• Plant-based meats on supermarket shelf.
    Plant-based meats on supermarket shelf.
  • Food Frontier plant-based meat trends graph
    Food Frontier plant-based meat trends graph
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The volume and types of plant-based meats in Australia have changed significantly over the past three years.

What’s clear is that a new food category has emerged from one or two niche players to create an industry that’s here to stay.

In major retail in Australia, the plant-based meat category has gone from fewer than five brands made by Australian/New Zealand businesses in 2017, to more than 30.

There has also been a three-fold increase in the number of products on shelves over the last few years, from less than 90 to just under 300.

According to data from the independent alternative protein think tank Food Frontier, the types of products are shifting too. Consumers are looking for convenience, which has seen a significant increase in the supply of formats like schnitzels and nuggets, through to mince and meatballs, and to deli slices, snacking and finger foods.

Consumer interest in products that can be incorporated into a variety of dishes has seen more versatile, functional formats hit shelves, like beef-style strips and chunks, and whole cut style—although there are still fewer than 10 products of each in-market.

The findings are the results of audits of major supermarkets in Melbourne and Sydney in mid-2023.

Food Frontier plant-based meat trends graph

Food Frontier CEO, Dr Simon Eassom, says the findings show that the Australian plant-based meat market is still evolving and maturing.

“We know that the early adopters of plant-based meats in Australia and around the world are flexitarians – they are the cohort, used to centre-of-plate proteins or protein-based dishes, that are now looking for healthier alternatives to those conventional protein sources and for products that mimic what they’re used to buying.   

“When plant-based options first appeared on our shelves in Australia, about six years ago, they were mostly in the form of utility foods: sausages and burgers. There were probably too many manufacturers all providing the same style of product and, rightly so, customers have voted with their tastebuds and their wallets. This category has seen zero increase and some contraction in the number of manufacturers, with the lion’s share of the market now dominated by a few strong brands.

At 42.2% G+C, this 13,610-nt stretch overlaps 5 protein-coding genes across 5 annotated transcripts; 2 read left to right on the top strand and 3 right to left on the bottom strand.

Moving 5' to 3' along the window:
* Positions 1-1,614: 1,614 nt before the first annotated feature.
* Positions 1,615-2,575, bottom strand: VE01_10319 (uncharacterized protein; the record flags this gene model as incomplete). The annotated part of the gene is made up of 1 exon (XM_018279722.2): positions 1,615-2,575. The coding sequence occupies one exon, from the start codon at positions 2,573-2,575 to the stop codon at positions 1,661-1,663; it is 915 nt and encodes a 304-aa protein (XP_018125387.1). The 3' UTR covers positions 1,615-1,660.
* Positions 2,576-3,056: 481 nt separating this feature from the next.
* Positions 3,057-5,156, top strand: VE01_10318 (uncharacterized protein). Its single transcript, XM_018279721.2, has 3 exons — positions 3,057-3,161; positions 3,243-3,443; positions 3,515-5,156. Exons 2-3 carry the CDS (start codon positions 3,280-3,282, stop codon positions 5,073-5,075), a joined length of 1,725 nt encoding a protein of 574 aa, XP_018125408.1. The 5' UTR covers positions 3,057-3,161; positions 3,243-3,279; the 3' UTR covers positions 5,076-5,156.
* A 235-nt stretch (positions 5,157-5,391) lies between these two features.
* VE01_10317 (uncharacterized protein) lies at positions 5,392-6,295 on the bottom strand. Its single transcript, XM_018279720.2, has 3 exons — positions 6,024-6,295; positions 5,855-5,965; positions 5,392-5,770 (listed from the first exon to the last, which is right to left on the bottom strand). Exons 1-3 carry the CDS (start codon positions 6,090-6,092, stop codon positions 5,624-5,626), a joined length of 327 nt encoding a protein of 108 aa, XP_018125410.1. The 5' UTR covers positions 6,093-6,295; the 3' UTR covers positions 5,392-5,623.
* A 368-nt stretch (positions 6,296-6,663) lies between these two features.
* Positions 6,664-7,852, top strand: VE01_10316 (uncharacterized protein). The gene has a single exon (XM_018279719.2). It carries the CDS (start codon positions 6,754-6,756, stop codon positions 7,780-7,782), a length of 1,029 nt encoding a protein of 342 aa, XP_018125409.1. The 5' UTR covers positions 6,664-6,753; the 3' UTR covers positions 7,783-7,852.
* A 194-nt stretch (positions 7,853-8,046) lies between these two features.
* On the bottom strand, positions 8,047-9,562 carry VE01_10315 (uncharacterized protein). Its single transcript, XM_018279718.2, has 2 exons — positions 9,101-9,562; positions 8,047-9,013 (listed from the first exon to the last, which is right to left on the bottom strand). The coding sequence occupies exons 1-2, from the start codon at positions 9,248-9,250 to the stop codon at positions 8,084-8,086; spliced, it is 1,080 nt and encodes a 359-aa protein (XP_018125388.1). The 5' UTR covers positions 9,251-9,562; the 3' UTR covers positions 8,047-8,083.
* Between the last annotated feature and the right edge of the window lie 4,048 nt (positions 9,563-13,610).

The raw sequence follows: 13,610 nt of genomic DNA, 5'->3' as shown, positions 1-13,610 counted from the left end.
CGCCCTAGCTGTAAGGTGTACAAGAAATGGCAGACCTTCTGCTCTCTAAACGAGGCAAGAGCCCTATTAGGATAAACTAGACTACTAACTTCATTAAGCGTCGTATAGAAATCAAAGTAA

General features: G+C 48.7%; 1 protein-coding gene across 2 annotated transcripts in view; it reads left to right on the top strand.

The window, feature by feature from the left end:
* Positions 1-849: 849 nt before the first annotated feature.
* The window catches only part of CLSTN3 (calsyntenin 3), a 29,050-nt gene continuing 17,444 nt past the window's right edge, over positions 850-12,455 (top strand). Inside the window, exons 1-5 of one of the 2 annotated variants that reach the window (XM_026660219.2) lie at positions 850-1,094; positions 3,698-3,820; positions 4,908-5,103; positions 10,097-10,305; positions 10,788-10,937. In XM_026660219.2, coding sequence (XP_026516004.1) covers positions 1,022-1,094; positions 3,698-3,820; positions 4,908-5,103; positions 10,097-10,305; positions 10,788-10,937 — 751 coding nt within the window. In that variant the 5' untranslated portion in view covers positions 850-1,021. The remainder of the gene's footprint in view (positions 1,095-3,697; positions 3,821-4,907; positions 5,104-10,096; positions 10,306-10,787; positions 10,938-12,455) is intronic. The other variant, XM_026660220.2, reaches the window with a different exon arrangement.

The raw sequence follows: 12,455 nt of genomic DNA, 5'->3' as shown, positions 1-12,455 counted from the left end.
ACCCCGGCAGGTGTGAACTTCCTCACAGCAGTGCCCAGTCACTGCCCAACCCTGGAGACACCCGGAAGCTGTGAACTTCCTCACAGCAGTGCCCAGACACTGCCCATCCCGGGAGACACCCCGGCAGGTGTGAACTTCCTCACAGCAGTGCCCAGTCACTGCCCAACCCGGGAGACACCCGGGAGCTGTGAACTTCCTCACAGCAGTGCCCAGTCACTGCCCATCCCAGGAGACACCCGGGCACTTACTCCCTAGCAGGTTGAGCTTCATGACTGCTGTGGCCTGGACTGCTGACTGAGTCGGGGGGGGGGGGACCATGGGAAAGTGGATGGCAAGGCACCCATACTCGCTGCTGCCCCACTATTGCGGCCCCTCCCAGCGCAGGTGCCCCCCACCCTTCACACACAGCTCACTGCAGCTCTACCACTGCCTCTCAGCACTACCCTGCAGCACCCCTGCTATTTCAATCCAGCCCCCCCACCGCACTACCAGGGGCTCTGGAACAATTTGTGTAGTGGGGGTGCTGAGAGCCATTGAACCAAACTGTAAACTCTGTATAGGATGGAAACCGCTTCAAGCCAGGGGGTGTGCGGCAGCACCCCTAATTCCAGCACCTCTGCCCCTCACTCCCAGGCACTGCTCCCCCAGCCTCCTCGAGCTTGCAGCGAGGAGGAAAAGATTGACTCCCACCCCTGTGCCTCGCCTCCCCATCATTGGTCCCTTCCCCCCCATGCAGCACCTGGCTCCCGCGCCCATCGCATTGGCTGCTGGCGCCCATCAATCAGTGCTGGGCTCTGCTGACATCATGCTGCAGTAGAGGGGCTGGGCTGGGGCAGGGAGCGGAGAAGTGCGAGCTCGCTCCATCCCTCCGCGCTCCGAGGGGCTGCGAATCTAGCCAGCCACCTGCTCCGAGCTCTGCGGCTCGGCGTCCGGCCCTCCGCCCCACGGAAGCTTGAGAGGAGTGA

“The data gathered by Food Frontier indicates that other formats that can be incorporated into a much wider range of dishes are gaining favour and manufacturers are responding accordingly.”

Overall, the number of plant-based meat products available in Australia peaked at about 350 in early 2023 and, as expected in new food categories, there has since been consolidation.

“We expect the category to continue to evolve and we wouldn’t be surprised to see further changes by way of company integration, and product formulations. This is a food industry that’s continuing to innovate and adapt to consumer tastes and budgets, plus the availability of more sophisticated ingredients will help manufacturers improve products to meet expectations around taste and texture as well as price.”

Australian and New Zealand brands now make up two-thirds of products in major retail in Australia – up from less than half in 2019 – with international brands that trail-blazed plant-based meats still holding their own: brands such as Beyond Meat, Impossible Foods and Fry Family Food.

Ernst & Young have forecast the global plant-based meat market to reach at least US$57 billion by 2030. Additionally, CSIRO has estimated that the plant-based products category in Australia will reach $6 billion by 2030.

Food Frontier will release its third state of the industry report in mid-2024 which will provide up-to-date insights into the value of the industry and current projections.

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